Confession, Confessional Poetry, Memoir Poem, Mental Health, Poetry

Colleen Whose Name Means Girl

Maybe I should be out
Loud about it. Maybe I
Should talk. I know it
Sure would have helped me
A lot if the woman they
Kept in a box under the
Bed for seven years had
Been a little more chatty.

“These things do happen. They
Do.” We would commiserate
With each other through the
Knothole in her box and the
Keyhole in the door I was
Locked and chained behind

Also for seven years.

Lucky lucky.

“Colleen,” I would whisper so
The bad men wouldn’t hear.

Colleen whose name means
Girl

“Colleen,” I would whisper
“I get you Sister.
I do.”

-M. Ashley

If you are a survivor of sex trafficking, I cannot recommend the organization Journey Out enough. They have helped me tremendously and I am grateful every day that I found them.

Creative Nonfiction, Memoir, Prose, Writing Exercises

Lesser Sickness

Tell us about a sickness you once had.

My pediatrician just about whalloped my mom after listening to my lungs and determining I had pneumonia. My mom hadn’t believed me when I said I was sick. I had asked to stay home from school, day after day, and she pushed me out the door anyway, thinking it was just another case of chronic truancy, from which I had suffered mightily my freshman year.

I remember geometry class. I sat at a group table by myself and put my head down in my arms. I coughed and sweat and almost fell asleep before the coughing woke me up again. Two dudes I didn’t know walked by on their way up to the front of the room to talk to Mr. Wahl. One dude said to the other, “Why is she like that?” The other one said, “Because she’s sick. Can’t you see?”

Weird my mom didn’t see.

That makes me want to get into all the other things my mom didn’t see, but then we start getting into blind Freudian territory and I don’t particularly want to go there.

Tell me about your mother.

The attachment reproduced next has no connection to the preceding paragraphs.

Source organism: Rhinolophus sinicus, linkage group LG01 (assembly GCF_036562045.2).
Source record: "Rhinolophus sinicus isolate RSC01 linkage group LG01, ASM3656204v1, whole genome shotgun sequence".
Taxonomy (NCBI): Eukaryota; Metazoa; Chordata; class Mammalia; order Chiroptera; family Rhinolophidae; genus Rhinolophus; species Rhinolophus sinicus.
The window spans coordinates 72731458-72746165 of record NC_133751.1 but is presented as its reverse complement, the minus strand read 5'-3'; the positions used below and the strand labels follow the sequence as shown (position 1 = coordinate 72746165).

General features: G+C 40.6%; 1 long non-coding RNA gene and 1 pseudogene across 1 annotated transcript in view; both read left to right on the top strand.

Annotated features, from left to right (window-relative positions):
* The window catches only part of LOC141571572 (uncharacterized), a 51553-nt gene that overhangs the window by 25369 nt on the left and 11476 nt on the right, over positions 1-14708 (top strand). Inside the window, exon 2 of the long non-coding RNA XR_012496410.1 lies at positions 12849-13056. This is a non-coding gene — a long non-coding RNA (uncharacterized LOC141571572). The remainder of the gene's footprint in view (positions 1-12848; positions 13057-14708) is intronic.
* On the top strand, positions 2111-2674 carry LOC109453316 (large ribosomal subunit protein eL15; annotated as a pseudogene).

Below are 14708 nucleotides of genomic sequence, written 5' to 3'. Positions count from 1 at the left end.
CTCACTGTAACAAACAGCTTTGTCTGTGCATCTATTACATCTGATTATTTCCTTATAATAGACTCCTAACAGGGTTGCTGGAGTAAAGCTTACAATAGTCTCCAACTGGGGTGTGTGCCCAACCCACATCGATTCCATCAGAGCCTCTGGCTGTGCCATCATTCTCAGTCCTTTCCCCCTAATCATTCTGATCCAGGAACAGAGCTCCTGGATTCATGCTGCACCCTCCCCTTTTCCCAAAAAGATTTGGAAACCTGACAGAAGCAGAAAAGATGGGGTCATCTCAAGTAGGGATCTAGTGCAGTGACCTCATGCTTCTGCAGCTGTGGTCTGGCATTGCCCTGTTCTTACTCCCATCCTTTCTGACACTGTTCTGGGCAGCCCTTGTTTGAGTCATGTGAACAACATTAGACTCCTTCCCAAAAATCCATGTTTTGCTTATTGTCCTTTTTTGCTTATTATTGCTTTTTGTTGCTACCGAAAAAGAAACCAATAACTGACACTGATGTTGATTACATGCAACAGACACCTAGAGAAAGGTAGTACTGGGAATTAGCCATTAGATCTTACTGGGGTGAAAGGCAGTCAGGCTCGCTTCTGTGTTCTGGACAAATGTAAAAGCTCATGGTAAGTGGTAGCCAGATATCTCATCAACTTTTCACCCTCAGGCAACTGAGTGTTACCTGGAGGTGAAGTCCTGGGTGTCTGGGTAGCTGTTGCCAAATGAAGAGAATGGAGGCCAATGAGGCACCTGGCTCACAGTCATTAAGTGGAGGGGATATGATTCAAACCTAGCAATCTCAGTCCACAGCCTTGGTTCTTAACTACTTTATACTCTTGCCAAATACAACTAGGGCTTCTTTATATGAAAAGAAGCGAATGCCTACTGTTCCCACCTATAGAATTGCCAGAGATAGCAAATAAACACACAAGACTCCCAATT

I don’t want to go there.

I’d rather focus on how I felt vindicated when my doctor announced I had pneumonia and not a case of the terrible truancy. One of only a handful of times I can remember actually being happy to be sick.

Speaking of psychoanalysis:

Have you ever wished you were sick, like physical sick, so you would know for sure what the hell was wrong with you? Have you ever wished you were sick, physically sick, so you would have a clear explanation for why you feel like shit all the time and a clear method to fight it?

Sometimes, when I’m very blue, I imagine myself in the hospital and…

I just realized how gross and self-indulgent it is to talk that way when people are dying of the virus. Why my mind didn’t go there first is beyond me. Blind Freudian territory again. Perhaps I’ve quarantined my head too far up my own ass to remember why I’m quarantining in the first place. It does things to the mental health. It brings a lesser sickness, or, in my case, exacerbates the lesser sickness that already was.

Truancy, I suppose, is a lesser sickness than pneumonia. Tough loving your children is a lesser sickness than ignoring them completely. Depressive narcissism is a pretty bad sickness, but a lesser sickness than the actually dying have.

The actually dying of the virus at hand. We are all actually dying. Most of us aren’t newsworthy, at least not to the nation.

This took a darker turn than I intended it to. Mostly I wanted to champion myself to the world that, in 1993, in the autumn, Michelle actually was sick despite what her mother thought.

Let it be known.

-M.

30 Day Writing Challenge, Humor, Prose

What I Did This Summer (Almost the Worst Thing I Can Think Of)

I moped around a lot. I saw Dr. Sexy. I told him I moped around a lot. He tinkered with my psych meds. We added more of the one that makes me feel like I have the flu for a few hours—the one that’s supposed to treat Parkinson’s but is not diagnostic, thank all the gods for that. It didn’t help—hasn’t helped. Summer is almost over and I’m still moping around.